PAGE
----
The Echo, programmable Dash buttons, and now a Siri “API”4, are only the beginning. As the number of Internet-connected devices that we use increases, so does the importance of third-party developers being able to integrate these devices and services without their proprietors having the foresight or granting us specific permission to do so.

Enabling this is what being good at web services means to me.

  1. To me, one of most glaring indications that Apple Music isn’t a “service-first” product is the fact that there isn’t a shared “Next Up” queue that persists across all of your devices. If I’ve started playing an album on my Mac, I should be able to walk out the door and pick up right where I left off on my phone. Rdio did a masterful job of this (even letting you choose to either transfer playback to your phone or simply use it as a remote for your computer), and I really miss it.

  2. Incidentally, Brent also works on OmniFocus now.

  3. It’s only a matter of time until I build my own server that simply turns incoming HTTP requests into outgoing emails to Omni, but this isn’t ideal. My proxy server will have to return a 200 OK for every request, regardless of if an action was successfully created on Omni’s server or not, for example.

  4. Don’t even get me started about how much of a mistake I think it is that Siri integration is entirely client-side as opposed to server-side. Farhad Manjoo (Can Apple Think Outside the Device?) and M.G. Siegler (Siri in Chains) perfectly dissect this decision in their respective pieces.

Libraries we didn’t need

At Tumblr, we were beyond thrilled when iOS 8 provided the ability for us to create an extension that could integrate with the OS at a deeper level than our application did. In practice, we ran into a handful of limitations. For a non-trivial part of my final year there, I worked on a library called XExtensionItem, intended to address a couple of these shortcomings.

As I approached a 1.0, iOS 9 was released, obviating the primary issue that prompted me to build XExtensionItem in the first place. It still would have proven useful, but the diminished utility didn’t seem to justify much more development effort (or any subsequent evangelization). I effectively gave up on it and it hasn’t been touched since.

This isn’t a sob story, however. Third-party libraries are usually built because we’re lacking an adequate first-party solution to a problem, and in most cases, the best thing for the broader community is for a first-party solution to eventually materialize. The percentage of iOS developers who would’ve ever heard about my library – let alone actually integrated it – pales in comparison to how many have benefited from the fix that Apple ended up adding in iOS 9. Most almost certainly don’t even realize it.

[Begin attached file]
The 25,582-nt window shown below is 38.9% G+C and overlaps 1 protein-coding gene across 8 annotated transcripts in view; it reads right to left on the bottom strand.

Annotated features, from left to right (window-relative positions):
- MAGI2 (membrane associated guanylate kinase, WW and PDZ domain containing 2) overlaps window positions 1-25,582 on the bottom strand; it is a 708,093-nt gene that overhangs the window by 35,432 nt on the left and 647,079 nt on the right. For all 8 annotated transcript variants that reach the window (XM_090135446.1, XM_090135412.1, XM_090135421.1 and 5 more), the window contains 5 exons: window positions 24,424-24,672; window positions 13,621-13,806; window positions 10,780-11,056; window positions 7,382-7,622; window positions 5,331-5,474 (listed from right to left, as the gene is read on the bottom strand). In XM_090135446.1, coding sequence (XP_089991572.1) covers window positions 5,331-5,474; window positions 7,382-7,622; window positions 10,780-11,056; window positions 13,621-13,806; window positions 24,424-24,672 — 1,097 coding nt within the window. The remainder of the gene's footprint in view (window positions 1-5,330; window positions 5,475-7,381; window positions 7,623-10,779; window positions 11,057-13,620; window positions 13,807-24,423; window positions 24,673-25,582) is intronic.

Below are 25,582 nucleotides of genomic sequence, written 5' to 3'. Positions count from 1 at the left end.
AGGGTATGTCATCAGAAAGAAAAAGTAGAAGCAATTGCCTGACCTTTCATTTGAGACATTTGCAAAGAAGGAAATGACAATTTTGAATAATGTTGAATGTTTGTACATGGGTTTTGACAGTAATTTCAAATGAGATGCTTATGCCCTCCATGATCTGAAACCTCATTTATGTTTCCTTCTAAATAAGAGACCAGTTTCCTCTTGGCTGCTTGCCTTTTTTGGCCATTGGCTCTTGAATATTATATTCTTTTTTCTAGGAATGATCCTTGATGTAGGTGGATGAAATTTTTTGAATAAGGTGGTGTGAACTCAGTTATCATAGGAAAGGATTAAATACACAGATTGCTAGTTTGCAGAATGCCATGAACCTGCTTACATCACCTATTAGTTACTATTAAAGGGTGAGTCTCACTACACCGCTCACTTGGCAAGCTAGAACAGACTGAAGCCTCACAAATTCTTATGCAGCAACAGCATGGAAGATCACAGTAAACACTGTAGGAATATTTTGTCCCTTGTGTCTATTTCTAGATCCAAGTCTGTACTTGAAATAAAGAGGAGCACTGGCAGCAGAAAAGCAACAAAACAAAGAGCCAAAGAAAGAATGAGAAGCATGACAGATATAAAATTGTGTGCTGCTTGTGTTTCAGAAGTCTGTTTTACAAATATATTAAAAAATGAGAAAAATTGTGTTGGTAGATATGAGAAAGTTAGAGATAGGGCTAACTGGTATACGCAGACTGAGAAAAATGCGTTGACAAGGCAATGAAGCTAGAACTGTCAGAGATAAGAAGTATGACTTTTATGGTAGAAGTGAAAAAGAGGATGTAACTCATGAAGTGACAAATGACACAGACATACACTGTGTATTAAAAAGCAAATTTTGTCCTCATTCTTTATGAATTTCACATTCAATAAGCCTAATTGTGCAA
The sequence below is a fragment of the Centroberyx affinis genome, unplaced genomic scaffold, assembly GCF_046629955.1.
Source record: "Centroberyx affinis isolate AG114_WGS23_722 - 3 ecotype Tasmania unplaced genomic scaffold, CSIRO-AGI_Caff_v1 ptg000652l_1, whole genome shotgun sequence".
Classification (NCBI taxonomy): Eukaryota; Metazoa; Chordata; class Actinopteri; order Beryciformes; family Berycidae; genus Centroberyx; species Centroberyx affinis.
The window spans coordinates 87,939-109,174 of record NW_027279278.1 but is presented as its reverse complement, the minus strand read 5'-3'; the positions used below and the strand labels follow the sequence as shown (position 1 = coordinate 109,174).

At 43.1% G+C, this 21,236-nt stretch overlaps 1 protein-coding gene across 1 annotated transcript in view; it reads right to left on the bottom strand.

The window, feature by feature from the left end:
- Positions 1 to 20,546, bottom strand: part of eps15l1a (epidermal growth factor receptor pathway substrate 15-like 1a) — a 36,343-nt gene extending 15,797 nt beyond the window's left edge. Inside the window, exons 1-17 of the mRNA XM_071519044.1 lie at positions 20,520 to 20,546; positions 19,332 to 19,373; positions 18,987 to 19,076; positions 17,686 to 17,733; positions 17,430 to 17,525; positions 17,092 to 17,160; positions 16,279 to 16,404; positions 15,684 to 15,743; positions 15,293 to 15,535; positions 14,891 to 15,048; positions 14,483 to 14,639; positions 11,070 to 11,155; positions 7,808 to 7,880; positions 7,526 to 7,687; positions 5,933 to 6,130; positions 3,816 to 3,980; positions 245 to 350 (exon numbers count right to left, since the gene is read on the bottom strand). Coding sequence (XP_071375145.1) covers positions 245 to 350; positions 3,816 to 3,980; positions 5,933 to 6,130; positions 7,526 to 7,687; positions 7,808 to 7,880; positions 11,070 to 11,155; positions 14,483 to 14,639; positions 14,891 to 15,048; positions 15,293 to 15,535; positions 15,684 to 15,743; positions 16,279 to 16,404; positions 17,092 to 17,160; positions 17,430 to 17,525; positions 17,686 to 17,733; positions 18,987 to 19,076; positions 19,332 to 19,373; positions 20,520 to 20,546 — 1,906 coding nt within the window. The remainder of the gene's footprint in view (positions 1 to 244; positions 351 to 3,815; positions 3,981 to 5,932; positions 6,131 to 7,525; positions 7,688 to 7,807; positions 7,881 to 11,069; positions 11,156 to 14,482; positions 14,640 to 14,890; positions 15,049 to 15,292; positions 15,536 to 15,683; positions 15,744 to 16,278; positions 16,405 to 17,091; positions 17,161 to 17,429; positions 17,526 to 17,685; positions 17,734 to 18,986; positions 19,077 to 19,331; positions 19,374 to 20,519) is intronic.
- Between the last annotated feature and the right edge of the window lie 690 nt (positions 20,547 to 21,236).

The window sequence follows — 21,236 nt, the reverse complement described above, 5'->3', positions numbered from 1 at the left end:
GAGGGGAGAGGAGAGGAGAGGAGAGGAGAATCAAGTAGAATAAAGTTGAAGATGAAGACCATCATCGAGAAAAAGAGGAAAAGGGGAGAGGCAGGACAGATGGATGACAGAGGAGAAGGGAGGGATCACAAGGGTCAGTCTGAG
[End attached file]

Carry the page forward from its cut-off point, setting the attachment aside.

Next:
I remember feeling bad for my friend Jared Sinclair after he put so much work into OvershareKit, only for Apple to go ahead and release the very Extensions APIs that we had been clamoring for at Tumblr. But in hindsight, I don’t think he would have wanted me to. OvershareKit wasn’t built because he expected it to bring him fame or fortune; he was simply trying to provide a solution to a problem that he knew he wasn’t the only one facing. While he may have preferred many aspects of OvershareKit to Apple’s built-in UIActivityViewController, he knew that no solution he could deliver was better than the problem simply going away.

So while I don’t actually care that something I put a lot of time into didn’t amount to anything in the end, it felt weird that I never ended up talking about it. Hence my talking about it now.

I’m glad you didn’t need to exist, after all.

Nice and smart people

To say that I was full of emotions as I was leaving my first full-time job would be an understatement. I had been there for almost four years (and even interned prior to graduating). It was there where I learned how to write production software, as opposed to how to pass computer science exams. To work as part of a team. To earn the trust of my colleagues and embrace the opportunity afforded by meritocracy. I knew that I was ready for a new challenge, but really wasn’t sure what to expect. Speaking with my soon-to-be-former boss, I lamented that everyone who we currently worked with was so smart, and more importantly, so nice. That they had truly become some of my best friends, not simply coworkers.

He laughed, and in no uncertain terms, told me that having nice and smart coworkers would be a terrible reason for me to stay.

He helped me realize that I should consider working with nice and smart people to be a requirement, not merely a perk. That he didn’t think I’d accept a new job unless I believed that my new coworkers would be equally as likely to become great friends, even if this belief was subconscious. That the world is full of smart and nice people, and that it’d be foolish simply to cling to those who I already knew.

Of course, he was right. In my subsequent years at my next job, I forged a number of meaningful new friendships that I remain incredibly thankful for today. But crucially, this didn’t make it harder for me to leave there when I knew that the time had come.

It made it far easier.